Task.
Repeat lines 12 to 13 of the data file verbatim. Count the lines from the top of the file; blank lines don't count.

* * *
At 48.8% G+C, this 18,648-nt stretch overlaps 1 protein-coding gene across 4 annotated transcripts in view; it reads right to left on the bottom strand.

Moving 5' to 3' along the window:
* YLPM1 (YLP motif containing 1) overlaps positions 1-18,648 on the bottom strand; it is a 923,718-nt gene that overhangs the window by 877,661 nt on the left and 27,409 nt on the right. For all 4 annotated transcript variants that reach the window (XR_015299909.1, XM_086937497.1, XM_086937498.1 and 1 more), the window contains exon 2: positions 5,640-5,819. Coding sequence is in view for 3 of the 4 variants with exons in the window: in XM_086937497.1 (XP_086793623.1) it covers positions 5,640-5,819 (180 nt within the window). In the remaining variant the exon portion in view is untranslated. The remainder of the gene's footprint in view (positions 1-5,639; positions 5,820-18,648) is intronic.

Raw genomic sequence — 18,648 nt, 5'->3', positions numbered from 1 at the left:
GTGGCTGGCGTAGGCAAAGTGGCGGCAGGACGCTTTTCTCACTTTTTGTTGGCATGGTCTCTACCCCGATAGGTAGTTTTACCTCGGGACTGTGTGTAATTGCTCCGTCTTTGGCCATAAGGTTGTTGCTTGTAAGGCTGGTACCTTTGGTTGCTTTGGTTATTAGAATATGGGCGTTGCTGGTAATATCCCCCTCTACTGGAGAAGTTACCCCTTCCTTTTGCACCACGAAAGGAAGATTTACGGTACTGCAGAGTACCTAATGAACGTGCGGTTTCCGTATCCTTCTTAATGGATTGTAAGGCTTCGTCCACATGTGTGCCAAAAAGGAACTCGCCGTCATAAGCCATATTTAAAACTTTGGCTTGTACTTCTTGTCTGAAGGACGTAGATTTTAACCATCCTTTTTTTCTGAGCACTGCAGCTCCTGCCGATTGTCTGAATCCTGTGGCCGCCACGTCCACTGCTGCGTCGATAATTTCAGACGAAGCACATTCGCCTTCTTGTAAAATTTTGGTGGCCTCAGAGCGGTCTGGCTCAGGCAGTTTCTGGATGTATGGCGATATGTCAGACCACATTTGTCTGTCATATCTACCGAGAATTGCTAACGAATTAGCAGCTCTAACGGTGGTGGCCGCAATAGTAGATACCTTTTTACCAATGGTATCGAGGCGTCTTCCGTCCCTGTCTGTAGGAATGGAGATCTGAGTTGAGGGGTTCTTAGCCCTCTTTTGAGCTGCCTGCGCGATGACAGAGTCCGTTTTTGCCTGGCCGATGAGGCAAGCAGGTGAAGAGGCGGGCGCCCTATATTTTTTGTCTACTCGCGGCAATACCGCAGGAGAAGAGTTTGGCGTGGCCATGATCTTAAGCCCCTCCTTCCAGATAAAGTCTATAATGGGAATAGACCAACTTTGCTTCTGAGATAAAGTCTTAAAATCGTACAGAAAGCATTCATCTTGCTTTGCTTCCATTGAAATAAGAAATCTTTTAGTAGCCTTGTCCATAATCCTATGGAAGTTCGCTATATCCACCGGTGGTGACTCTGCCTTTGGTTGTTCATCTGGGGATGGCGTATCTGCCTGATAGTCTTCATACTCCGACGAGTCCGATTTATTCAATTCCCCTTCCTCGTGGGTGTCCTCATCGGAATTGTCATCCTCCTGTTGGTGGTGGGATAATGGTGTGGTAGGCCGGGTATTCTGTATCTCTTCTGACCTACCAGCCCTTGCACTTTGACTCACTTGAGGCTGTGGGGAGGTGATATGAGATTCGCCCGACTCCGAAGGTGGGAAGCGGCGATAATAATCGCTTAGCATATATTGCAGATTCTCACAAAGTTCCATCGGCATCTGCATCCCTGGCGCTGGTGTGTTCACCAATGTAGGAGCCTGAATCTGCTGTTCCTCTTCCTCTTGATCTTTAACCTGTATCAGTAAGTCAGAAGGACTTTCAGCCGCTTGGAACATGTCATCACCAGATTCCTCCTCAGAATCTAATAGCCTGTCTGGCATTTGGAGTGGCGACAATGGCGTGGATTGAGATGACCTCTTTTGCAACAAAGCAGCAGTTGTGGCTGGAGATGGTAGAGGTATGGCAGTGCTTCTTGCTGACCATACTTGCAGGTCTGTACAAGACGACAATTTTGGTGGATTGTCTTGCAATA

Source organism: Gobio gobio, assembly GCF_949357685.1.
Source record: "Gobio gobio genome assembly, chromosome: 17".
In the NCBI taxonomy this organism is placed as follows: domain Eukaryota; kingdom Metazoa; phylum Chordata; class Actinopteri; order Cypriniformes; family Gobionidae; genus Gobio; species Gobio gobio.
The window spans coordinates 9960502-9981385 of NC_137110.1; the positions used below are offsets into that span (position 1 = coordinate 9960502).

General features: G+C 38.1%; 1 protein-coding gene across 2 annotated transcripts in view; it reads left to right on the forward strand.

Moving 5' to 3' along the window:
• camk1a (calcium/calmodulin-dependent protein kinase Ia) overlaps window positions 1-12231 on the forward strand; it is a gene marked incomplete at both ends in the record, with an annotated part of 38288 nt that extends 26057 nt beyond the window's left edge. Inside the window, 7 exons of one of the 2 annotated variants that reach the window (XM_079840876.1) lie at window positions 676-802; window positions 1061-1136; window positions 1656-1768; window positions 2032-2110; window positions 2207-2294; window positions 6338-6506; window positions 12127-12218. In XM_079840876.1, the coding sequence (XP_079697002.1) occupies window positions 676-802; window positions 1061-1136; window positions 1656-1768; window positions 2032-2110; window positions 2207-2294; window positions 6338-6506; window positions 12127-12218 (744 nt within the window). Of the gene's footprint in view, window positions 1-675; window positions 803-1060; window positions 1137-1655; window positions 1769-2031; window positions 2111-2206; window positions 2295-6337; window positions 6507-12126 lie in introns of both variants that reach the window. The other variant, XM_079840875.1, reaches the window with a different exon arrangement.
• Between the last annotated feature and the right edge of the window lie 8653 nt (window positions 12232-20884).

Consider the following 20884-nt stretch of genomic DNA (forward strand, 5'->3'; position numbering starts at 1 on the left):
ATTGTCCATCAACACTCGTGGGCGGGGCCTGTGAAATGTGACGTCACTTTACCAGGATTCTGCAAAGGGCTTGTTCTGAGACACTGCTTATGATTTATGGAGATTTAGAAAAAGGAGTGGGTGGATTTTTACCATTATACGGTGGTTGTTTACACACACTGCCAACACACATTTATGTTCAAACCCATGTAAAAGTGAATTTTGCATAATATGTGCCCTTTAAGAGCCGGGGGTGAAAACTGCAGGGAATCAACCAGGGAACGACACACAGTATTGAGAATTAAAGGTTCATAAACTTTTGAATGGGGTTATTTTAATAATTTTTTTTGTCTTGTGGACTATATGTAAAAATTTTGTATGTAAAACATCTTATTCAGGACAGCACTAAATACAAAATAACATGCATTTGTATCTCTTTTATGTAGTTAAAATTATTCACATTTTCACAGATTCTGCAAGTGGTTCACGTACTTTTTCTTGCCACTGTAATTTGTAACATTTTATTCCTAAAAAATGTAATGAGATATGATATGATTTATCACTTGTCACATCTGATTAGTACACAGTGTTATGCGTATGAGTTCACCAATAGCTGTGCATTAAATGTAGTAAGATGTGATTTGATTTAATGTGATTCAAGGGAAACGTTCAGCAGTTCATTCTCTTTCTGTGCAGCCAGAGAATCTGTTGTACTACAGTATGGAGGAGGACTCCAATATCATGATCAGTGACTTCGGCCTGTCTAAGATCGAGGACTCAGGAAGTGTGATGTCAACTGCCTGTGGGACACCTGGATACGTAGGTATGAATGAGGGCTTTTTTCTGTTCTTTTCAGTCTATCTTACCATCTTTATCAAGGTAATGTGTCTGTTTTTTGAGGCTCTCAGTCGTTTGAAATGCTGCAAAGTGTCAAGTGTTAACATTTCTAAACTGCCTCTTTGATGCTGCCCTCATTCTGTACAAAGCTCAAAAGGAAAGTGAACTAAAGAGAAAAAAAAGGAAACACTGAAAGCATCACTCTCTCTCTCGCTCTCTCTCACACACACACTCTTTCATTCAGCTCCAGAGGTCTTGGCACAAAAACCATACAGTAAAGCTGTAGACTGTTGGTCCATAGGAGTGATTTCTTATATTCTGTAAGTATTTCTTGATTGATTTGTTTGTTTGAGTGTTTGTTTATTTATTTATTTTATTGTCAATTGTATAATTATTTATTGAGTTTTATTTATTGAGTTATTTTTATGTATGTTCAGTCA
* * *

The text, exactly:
• camk1a (calcium/calmodulin-dependent protein kinase Ia) overlaps window positions 1-12231 on the forward strand; it is a gene marked incomplete at both ends in the record, with an annotated part of 38288 nt that extends 26057 nt beyond the window's left edge. Inside the window, 7 exons of one of the 2 annotated variants that reach the window (XM_079840876.1) lie at window positions 676-802; window positions 1061-1136; window positions 1656-1768; window positions 2032-2110; window positions 2207-2294; window positions 6338-6506; window positions 12127-12218. In XM_079840876.1, the coding sequence (XP_079697002.1) occupies window positions 676-802; window positions 1061-1136; window positions 1656-1768; window positions 2032-2110; window positions 2207-2294; window positions 6338-6506; window positions 12127-12218 (744 nt within the window). Of the gene's footprint in view, window positions 1-675; window positions 803-1060; window positions 1137-1655; window positions 1769-2031; window positions 2111-2206; window positions 2295-6337; window positions 6507-12126 lie in introns of both variants that reach the window. The other variant, XM_079840875.1, reaches the window with a different exon arrangement.
• Between the last annotated feature and the right edge of the window lie 8653 nt (window positions 12232-20884).